Reverberations of the past: towards a secure future for the Diaspora
I extend to you all my cordial greetings on the occasion of this year’s Pravasi Bharatiya Divas (PBD) in Bengaluru,
In fact, it was a proud moment for me to go up the dais to present the first Overseas Citizenship of India (OCI) card to the then PM, Dr. Manmohan Singh who in turn gifted it to the first OCI of India, an Indian-American from Chicago. The unseemly feat played out during the 2006 PBD at Hyderabad under the untiring efforts of the then Secretary to which all officers of the MOIA and a few from MEA and MHA ably contributed. Yet another unforgettable moment for me was to see the only woman Prime Minister of the Indian Diapora world, Mrs. Kamla Persad Bissessur, ride the stage to address the Jaipur PBD in 2010, even after I had taken a bow from the Ministry. Mrs. Bissessur is no longer in power but she would still recollect the wonderful moments she had spent during that trip in Jaipur, Kolkata (where she visited the Pravasi Memorial) and above all, in her native village in eastern Bihar, where it was hard for her to control her emotions!
A lot of water has flown down the Ganga since then. MOIA has lost its Ministerial identity, acquired amidst much hue and cry in my parent Ministry, and gone back to MEA from where it had started as the NRI Division, moving out from the rickety corridors of Law Bhavan opposite the Supreme Court to the refurbished Akbar Bhavan. Much has happened on the policy front as well, thanks to the vision of PM Modi to harness the strengths of the Diaspora with the support of the very able External Affairs Minister and her team in the Ministry. The PM’s forays into the Diasporic world have reaped unprecedented goodwill and brought a lot of visibility for the fledgling MOIA, increasing participation at every successive PBD as well as Diaspora-related events held in several states such as Gujarat, Kerala, AP, Bihar, Rajasthan, UP, Haryana, Maharashtra and a few others.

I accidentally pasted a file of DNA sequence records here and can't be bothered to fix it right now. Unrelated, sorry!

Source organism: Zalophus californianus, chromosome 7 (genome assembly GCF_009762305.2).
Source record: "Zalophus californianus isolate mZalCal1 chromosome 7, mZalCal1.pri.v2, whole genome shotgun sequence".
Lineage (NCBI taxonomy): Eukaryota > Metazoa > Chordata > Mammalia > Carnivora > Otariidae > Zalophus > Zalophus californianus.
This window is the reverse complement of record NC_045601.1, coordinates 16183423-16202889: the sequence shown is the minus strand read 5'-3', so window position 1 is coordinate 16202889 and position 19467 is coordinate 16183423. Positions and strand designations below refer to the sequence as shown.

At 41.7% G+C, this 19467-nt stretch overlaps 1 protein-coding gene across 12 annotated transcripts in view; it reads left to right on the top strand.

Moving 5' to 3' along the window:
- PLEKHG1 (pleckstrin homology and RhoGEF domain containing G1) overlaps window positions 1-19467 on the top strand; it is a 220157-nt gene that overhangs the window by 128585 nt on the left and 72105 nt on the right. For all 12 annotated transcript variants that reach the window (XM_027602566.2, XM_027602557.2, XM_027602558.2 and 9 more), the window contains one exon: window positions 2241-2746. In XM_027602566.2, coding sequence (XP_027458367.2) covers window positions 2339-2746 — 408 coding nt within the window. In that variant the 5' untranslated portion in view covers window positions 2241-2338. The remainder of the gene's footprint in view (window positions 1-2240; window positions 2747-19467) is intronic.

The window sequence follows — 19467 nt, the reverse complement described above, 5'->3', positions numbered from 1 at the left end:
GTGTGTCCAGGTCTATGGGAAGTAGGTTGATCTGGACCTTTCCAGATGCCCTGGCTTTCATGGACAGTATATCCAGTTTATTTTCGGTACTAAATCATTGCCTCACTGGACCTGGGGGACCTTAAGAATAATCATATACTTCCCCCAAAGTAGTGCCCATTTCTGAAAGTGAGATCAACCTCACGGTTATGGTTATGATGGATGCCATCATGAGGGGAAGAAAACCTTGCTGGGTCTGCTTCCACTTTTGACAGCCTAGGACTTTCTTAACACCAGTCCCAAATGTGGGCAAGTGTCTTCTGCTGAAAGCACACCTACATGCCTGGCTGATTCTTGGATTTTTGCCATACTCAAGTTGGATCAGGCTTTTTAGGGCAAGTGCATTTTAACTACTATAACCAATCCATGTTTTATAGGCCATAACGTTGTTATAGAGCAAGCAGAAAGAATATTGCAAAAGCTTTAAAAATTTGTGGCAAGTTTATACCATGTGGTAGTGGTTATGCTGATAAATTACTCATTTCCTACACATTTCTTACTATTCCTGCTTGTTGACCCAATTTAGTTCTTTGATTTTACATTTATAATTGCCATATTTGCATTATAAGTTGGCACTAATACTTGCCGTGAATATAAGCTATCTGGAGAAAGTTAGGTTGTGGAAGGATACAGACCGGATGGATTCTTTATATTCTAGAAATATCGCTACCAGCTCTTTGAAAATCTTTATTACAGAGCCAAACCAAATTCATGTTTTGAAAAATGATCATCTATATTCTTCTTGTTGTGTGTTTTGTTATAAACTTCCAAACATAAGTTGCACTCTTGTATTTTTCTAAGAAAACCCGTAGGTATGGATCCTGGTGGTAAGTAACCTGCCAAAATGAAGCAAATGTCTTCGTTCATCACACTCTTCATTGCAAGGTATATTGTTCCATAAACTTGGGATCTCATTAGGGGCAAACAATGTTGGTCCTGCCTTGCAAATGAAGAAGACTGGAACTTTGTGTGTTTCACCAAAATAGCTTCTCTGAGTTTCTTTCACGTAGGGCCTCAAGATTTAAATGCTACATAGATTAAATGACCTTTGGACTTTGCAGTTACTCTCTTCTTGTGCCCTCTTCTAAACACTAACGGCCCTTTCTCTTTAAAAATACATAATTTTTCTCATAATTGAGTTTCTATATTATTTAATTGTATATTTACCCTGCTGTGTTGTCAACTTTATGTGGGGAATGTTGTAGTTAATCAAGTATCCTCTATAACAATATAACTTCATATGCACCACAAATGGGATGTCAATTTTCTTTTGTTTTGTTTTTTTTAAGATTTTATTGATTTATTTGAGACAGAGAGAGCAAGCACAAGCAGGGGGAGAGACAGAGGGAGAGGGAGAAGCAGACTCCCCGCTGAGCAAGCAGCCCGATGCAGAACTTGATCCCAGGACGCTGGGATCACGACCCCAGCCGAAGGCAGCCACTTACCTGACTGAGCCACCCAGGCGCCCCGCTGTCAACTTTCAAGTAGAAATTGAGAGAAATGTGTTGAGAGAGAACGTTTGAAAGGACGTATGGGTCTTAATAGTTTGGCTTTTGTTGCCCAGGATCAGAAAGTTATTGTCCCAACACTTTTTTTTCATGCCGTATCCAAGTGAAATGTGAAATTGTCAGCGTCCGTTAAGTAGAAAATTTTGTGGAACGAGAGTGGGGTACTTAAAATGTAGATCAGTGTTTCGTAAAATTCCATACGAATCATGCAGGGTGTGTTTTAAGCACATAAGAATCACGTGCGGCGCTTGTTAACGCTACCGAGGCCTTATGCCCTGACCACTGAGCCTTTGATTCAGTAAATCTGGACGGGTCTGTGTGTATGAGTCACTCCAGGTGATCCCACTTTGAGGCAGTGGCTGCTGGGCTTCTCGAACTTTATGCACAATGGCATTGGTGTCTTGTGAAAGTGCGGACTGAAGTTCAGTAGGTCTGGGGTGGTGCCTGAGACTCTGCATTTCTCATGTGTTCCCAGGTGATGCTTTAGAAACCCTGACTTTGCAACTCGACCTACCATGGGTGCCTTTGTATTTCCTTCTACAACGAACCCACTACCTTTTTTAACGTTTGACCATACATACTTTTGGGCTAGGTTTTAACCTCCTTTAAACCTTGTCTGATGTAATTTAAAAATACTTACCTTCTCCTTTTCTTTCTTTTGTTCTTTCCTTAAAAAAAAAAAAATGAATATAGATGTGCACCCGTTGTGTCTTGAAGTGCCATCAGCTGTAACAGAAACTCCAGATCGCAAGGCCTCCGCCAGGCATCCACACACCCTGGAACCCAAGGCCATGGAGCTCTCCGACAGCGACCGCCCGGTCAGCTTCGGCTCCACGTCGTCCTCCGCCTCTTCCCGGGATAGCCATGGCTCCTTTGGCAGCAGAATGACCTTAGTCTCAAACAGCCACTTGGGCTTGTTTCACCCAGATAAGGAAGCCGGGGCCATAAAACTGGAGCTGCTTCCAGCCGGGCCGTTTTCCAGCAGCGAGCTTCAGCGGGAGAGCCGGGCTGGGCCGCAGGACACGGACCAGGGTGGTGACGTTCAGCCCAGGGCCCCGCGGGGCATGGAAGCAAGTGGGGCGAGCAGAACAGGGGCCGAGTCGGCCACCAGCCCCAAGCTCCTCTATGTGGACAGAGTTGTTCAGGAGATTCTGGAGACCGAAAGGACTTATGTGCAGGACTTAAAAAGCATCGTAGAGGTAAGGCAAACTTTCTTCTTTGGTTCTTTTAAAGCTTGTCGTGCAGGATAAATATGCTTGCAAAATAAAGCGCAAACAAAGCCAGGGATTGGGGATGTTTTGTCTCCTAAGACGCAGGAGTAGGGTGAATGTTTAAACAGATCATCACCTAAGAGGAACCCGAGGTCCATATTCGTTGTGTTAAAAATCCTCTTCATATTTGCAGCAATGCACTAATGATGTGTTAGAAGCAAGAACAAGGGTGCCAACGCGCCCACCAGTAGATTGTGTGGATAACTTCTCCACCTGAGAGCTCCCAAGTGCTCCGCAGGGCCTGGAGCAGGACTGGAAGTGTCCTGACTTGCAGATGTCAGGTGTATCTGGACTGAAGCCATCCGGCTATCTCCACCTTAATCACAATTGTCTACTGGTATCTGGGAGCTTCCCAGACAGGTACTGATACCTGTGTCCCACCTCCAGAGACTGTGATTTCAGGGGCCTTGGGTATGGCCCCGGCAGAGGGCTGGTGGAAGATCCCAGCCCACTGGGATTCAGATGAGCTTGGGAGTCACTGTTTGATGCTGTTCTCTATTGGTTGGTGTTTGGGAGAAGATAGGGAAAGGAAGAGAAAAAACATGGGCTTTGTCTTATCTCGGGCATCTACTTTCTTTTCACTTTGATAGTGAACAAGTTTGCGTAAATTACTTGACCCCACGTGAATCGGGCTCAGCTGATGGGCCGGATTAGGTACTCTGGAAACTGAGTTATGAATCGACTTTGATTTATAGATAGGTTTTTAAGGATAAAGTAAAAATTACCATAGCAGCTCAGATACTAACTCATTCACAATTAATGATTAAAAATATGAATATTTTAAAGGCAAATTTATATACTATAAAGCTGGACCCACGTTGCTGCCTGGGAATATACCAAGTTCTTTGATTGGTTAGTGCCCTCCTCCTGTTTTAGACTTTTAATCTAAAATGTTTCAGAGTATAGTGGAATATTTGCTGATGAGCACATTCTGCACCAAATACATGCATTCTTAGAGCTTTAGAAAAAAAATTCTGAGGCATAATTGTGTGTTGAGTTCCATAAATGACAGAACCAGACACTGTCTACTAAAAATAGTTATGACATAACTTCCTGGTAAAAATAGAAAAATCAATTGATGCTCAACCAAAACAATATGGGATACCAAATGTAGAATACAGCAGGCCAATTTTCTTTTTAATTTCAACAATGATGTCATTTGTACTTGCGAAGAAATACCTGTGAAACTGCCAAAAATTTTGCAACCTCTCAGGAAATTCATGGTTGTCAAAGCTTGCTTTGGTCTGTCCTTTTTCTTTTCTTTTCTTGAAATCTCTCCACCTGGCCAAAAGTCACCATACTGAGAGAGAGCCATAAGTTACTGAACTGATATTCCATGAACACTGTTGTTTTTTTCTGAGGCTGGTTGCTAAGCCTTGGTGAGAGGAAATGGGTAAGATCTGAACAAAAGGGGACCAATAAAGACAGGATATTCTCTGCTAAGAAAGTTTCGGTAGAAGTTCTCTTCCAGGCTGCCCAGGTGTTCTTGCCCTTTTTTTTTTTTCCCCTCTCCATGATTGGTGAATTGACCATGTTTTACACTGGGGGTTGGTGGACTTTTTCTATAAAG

Even my own state, the least visible of the lot, has boasted of a recent, well-organised event, ‘Make in Odisha’, which officially saw several thousand footfalls and millions worth of Statements of Intent signed, bringing in a substantial presence of the Odia Diaspora. In this context, the efforts of the Delhi-based Odisha Forum in organising the first ever Odia Diaspora meet around the same time as the Bangaluru PBD are laudable. That would go to supplement the work done by the Pravasi Odia cell at the Odisha Nivas. Along with the long-awaited Pravasi Bhavan in Chanakyapuri - and I recall how arduous it had been to find a suitable plot of land for the building in the coveted quarters of Delhi - this would give further fillip to the Government’s efforts in reaching out to the Diaspora. Besides local bodies such as the Antar Rashtriya Sahyog Parishad (ARSP), who have also been active in this field, could be further tapped. Major overseas Diaspora associations should also be periodically consulted and their views taken on board. This will go towards establishing a good rapport between the Government and the Diaspora.
All this bodes well for India’s relation with her Diaspora. The merging of the OCI and PIO cards has been a good augury and has been well received by the overseas Indian community though its ramifications are still to be properly fleshed out through active advocacy. The role of the Indian Missions in executing the ongoing policies towards the Diaspora, which are sure to evolve over the coming days, are supremely important, as they are at the implementation end. With MOIA having merged into MEA as a Division, there should be no ambiguity any longer in policy planning and execution. Constraints such as staff shortage are to be borne with, if the greater task of reaping advantages from India’s linkages with her Diaspora is to be evinced.